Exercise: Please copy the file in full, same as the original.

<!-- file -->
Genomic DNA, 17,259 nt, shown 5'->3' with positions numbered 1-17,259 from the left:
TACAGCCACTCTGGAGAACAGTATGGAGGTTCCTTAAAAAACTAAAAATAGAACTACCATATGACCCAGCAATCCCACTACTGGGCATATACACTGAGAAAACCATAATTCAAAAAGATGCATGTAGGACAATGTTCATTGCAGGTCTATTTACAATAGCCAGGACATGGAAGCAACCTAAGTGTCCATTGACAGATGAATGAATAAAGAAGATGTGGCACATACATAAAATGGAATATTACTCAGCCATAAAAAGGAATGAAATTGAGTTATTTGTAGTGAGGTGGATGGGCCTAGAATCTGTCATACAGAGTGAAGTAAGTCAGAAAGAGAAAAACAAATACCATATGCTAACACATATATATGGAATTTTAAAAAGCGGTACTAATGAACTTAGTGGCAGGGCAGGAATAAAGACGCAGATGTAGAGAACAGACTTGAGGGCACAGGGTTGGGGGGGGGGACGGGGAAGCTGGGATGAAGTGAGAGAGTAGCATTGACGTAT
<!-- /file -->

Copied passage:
Genomic DNA, 17,259 nt, shown 5'->3' with positions numbered 1-17,259 from the left:
TACAGCCACTCTGGAGAACAGTATGGAGGTTCCTTAAAAAACTAAAAATAGAACTACCATATGACCCAGCAATCCCACTACTGGGCATATACACTGAGAAAACCATAATTCAAAAAGATGCATGTAGGACAATGTTCATTGCAGGTCTATTTACAATAGCCAGGACATGGAAGCAACCTAAGTGTCCATTGACAGATGAATGAATAAAGAAGATGTGGCACATACATAAAATGGAATATTACTCAGCCATAAAAAGGAATGAAATTGAGTTATTTGTAGTGAGGTGGATGGGCCTAGAATCTGTCATACAGAGTGAAGTAAGTCAGAAAGAGAAAAACAAATACCATATGCTAACACATATATATGGAATTTTAAAAAGCGGTACTAATGAACTTAGTGGCAGGGCAGGAATAAAGACGCAGATGTAGAGAACAGACTTGAGGGCACAGGGTTGGGGGGGGGGACGGGGAAGCTGGGATGAAGTGAGAGAGTAGCATTGACGTAT